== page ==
It is held that Protestant reformer Martin Luther first adorned trees with light. While coming home one December evening, the beauty of the stars shining through the branches of a fir inspired him to recreate the effect by placing candles on the branches of a small fir tree inside his home

The Christmas Tree was brought to England by Queen Victoria's husband, Prince Albert from his native Germany. The famous Illustrated News etching in 1848, featuring the Royal Family of Victoria, Albert and their children gathered around a Christmas tree in Windsor Castle, popularized the tree throughout Victorian England. Brought to America by the Pennsylvania Germans, the Christmas tree became by the late 19th century.


Our Christmas tradition is to buy each child a decoration every year (and after many arguments with my siblings over the years I write them down in a book each year - which in itself becomes  record of Christmas - when the older boys moved out they took their with them for their tree - I also buy one for the family - so there are still some left on our tree !! This year we get to buy one for our Granddaughter Harper and continue the tradition my mother started.


Until tomorrow

Angela

Sunday, December 8, 2013

Christmas Trivia: The Christmas Card



A form of Christmas card began in England first when young boys practiced their writing skills by creating Christmas greetings for their parents, but it is Sir Henry Cole who is credited with creating the first real Christmas card. The first director of London's Victoria and Albert Museum, Sir Henry found himself too busy in the Christmas season of 1843 to compose individual Christmas greetings for his friends.

He commissioned artist John Calcott Horsley for the illustration. The card featured three panels, with the center panel depicting a family enjoying Christmas festivities and the card was inscribed with the message "A Merry Christmas and a Happy New Year to You"



So in this world of technology is the Christmas Card dead?  I love to receive a handwritten note from a friend or a client, I think it brings us all a little closer.  To think that in this world where communication really is as simple as the tapping of a few keys that someone takes the extra moments to write something and mail it - well there is something very special about that.

Until tomorrow

Angela

Saturday, December 7, 2013

Christmas Trivia: Candy Canes

UGH Candy Canes - this is one part of Christmas I could live without - the kids pockets are full of these sticky sweet things - they end up stuck to everything.  But perhaps my friend Julie has a good solution........


 Candy Cane Biscuits fresh from the oven of my friend Julie

It was not long after Europeans began using Christmas trees that special decorations were used to adorn them. Food items, such as candies and cookies, were used predominately and straight white candy sticks were one of the confections used as ornamentation. Legend has it that during the 17th century, craftsmen created the white sticks of candy in the shape of shephreds' crooks at the suggestion of the choirmaster at the Cologne Cathedral in Germany.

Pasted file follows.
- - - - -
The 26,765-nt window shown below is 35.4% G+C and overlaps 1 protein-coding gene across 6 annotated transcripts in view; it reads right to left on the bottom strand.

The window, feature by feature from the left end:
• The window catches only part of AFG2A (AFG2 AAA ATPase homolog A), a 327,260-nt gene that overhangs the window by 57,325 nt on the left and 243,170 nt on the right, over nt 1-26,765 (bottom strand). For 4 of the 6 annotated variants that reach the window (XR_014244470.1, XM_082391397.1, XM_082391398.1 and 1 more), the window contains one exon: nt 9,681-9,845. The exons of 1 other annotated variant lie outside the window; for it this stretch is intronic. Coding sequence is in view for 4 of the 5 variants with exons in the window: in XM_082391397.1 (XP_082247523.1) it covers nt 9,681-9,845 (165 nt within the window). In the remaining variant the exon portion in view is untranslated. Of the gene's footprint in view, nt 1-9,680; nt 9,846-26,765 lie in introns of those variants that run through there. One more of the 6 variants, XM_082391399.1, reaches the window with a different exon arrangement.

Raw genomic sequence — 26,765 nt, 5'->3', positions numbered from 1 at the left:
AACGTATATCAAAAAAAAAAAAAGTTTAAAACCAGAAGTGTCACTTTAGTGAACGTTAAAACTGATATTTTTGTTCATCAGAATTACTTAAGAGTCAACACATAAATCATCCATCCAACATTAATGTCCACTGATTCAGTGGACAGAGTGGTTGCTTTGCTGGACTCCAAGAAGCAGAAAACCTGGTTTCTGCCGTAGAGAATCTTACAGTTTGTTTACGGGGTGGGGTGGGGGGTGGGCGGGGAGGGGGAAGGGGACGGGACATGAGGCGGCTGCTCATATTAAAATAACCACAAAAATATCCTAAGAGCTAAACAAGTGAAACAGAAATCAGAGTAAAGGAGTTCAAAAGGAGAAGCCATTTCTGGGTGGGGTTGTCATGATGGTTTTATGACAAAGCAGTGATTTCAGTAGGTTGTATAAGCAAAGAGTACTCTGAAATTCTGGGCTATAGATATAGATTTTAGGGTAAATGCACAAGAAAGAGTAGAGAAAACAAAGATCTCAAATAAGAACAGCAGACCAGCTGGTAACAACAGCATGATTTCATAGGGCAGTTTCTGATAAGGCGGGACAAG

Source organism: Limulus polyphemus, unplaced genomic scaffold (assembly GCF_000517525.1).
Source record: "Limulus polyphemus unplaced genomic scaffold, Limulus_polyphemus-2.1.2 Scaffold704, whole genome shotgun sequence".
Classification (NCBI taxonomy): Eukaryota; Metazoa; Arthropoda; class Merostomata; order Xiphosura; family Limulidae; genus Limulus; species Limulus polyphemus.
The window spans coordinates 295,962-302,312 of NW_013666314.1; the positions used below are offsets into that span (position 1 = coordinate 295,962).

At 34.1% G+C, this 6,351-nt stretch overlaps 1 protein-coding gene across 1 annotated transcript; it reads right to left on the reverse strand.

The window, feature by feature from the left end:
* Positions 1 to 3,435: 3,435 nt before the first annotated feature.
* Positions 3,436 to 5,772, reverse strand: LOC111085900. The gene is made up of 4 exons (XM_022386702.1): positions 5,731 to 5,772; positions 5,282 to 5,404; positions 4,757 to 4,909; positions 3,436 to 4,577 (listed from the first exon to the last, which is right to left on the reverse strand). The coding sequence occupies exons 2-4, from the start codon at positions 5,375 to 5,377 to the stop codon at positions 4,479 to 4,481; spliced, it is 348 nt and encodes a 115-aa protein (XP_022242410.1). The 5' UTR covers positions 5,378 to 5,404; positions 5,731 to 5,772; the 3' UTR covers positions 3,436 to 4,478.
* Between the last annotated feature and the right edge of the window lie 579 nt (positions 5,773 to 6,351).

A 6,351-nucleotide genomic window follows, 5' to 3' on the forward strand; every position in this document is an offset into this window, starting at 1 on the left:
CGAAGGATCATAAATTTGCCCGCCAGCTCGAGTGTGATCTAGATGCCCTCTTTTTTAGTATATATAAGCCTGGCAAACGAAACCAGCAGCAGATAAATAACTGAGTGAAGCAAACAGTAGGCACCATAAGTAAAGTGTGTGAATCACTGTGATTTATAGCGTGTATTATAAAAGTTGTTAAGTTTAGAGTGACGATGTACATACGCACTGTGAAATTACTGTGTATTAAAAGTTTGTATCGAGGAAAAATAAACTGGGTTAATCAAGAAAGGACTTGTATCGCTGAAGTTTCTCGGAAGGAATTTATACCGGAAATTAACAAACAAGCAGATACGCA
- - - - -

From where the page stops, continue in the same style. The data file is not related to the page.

The candy treats were given to children to keep them quiet during ceremonies at the living creche, or Nativity scene, and the custom of passing out the candy crooks at such ceremonies soon spread throughout Europe.
According to the National Confectioner's Association, in 1847 German immigrant August Imgard used the candy cane to decorate a Christmas tree in Wooster, Ohio. More than 50 years later, Bob McCormack of Albany, Georgia supposedly made candy canes as treats for family, friends and local shopkeepers. McCormack's brother-in-law, Catholic priest Gregory Keller, invented a machine in the 1950s that automated the production of candy canes, thus eliminating the usual laborious process of creating the treats and the popularity of the candy cane grew.More recent explanations of the candy cane's symbolism hold that the color white represents Christ's purity, the red the blood he shed, and the presence of three red stripes the Holy Trinity. While factual evidence for these notions does not exist, they have become increasingly common and at times are even represented as fact. Regardless, the candy cane remains a favorite holiday treat and decoration.


Friday, December 6, 2013

Christmas Trivia: Who the heck is Santa Claus???

Today is the feast of St Nicholas  - so it is time to talk about the big guy.....................yup Santa Claus............



The origin of Santa Claus begins in the 4th century with Saint Nicholas, Bishop of Myra, an area in present day Turkey. By all accounts St. Nicholas was a generous man, particularly devoted to children. After his death around 340 A.D. he was buried in Myra, but in 1087 Italian sailors purportedly stole his remains and removed them to Bari, Italy, greatly increasing St. Nicholas' popularity throughout Europe.